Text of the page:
Mr. Speaker, I thank the member for Desnethé—Missinippi—Churchill River for the opportunity to have a discussion and participate in this debate today. I also congratulate him for not only having the vision but the courage to put the bill forward.
I have had the opportunity to move a private member's bill through this hallowed place and it is not something that is easy to do, especially when one is not talking about national tree day or something that everyone agrees with, but talking about something that is somewhat contentious. It actually takes courage and strength of character to be able to even put the motion forward.
At the end of the day, I sit back and wonder what gives the member this strength. We need to look at his history and the fact that he is a member of Parliament who grew up on a first nation reserve, who raised his children in a first nations community, who has lived under this act and who understands what it does to individuals.
I have first nations communities in my riding. I have taken the opportunity not only to talk to some of the leadership of those communities, but to average people on the ball diamond, people who are affected by this act day-in and day-out and do not get some of the benefits that the leadership gets when they deal with the act. I must say that this is troubling. There is no one on either side of the House that has not called the Indian Act a paternalistic piece of legislation that is a failed opportunity for us to move forward. I do not think anyone disagrees that this is a failed piece of legislation. I do not think Canadians as a whole disagree with that.
We as Canadians are sitting on the precipice waiting for direction from the leaders who are voted into this place and who should help guide us in that direction. I believe there is a role for private members in this place. I believe that the private members who have lived their life under a piece of legislation, which we all agree has failed, should have the ability to stand in this place and say that we need to go forward in a different direction, that we should have these discussions in the House of Commons, in the Canadian Parliament, and that no one on any side of this House should be attacking people for simply putting forward the discussion.
I would direct members to the summary of the legislation that we are talking about. It reads:
This enactment amends the Indian Act to require band councils to publish their by-laws and repeals certain outdated provisions of the Act.
It also requires the Minister of Indian and Northern Affairs to report annually to the House of Commons committee responsible for Aboriginal affairs on the work undertaken by his or her department in collaboration with First Nations organizations and other interested parties....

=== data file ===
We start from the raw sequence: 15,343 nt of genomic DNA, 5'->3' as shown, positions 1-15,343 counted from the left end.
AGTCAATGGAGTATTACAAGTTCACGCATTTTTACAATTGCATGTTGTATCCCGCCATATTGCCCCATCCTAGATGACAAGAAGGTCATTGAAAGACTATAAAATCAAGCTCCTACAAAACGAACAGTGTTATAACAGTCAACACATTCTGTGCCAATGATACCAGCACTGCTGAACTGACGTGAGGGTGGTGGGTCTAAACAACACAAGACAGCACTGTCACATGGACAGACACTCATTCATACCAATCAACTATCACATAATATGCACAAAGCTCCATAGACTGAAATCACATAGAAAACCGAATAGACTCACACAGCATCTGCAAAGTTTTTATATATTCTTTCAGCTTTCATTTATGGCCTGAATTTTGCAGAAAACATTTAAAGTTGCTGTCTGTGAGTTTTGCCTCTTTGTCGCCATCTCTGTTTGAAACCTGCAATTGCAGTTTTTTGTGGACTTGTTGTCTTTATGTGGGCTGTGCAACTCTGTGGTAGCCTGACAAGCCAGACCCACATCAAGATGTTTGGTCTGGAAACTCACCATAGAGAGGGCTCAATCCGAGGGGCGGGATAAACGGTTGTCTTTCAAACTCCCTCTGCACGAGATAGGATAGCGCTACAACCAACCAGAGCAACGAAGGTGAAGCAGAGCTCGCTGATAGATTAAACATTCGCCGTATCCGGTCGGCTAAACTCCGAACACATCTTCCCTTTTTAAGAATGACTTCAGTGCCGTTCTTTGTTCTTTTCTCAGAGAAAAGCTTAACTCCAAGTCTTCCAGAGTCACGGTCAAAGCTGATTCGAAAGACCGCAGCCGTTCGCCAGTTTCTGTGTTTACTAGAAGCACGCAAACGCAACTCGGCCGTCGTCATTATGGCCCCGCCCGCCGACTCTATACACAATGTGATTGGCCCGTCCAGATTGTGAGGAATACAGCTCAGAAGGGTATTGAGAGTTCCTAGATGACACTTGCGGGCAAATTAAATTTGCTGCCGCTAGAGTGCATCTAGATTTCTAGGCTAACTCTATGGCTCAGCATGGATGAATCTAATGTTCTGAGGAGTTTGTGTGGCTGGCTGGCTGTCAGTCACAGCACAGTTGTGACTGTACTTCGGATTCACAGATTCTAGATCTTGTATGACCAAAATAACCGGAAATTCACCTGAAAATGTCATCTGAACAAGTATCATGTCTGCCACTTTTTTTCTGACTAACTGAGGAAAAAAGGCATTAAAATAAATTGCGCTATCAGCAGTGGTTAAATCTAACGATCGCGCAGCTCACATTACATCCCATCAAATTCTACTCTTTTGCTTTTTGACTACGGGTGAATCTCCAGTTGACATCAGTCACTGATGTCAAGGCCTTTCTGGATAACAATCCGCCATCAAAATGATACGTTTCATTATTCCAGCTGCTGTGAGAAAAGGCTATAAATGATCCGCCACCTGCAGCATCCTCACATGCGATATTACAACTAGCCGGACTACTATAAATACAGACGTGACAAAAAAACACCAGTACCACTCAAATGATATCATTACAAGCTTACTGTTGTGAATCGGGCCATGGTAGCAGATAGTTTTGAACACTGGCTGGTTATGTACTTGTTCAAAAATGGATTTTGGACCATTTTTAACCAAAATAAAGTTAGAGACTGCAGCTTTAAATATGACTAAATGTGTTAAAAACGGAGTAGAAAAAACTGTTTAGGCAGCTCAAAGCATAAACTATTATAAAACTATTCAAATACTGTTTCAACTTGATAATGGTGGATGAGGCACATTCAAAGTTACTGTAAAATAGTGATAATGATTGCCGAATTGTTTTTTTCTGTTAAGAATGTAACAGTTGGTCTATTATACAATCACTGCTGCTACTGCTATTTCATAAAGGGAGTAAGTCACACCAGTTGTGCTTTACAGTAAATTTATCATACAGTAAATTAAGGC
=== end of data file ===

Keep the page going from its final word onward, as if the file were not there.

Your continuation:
That is each and every year. If that is not starting a dialogue, I do not know what is. That is what this legislation is about. We all agree that this is a paternalistic piece of legislation that has been a failure and that is rooted in 200-year-old language.
What the member for Desnethé—Missinippi—Churchill River is saying is that we need to start having the conversation about how we will take this to the next level. I would remind members of the history of our government. We did not come into this place six and a half years ago with a national strategy to deal with it. We came with a plan, a plan that included amending the Canadian Human Rights Act to ensure first nation communities would be represented under the Canadian Human Rights Act.
I sat on the aboriginal affairs committee when that came forward and listened to the NDP members fight for two years for the ability to bring first nations communities under the Human Rights Act. They would much rather run to the United Nations and look for condemnation of Canadians as a whole than sit down, roll up their sleeves and work with this side of the House to make positive changes. Who here does not think, including every person in Canada, having first nations communities under the Human Rights Act is not a positive change?
The family homes on reserves and matrimonial property act sounds like a positive to me. What about the first nations financial transparency act? I am not sure what the opposition members have against transparency, but when I talk members of first nations communities, as I will be doing tomorrow in my riding, they demand transparency of their leadership just as they demand transparency of the Prime Minister, his cabinet and every member of Parliament.
We have the safe drinking water for first nations act. Those are just examples of things that our government did. We did not come in with a national strategy. We came in with a plan to actually make a difference in people's lives on reserve. I think that is much more important than taking another five years to develop another strategy that no one ever actually looks at implementing.
I sit here and wonder why they would not be in favour of things for first nations communities. Why would they not be in favour of bringing human rights to these communities?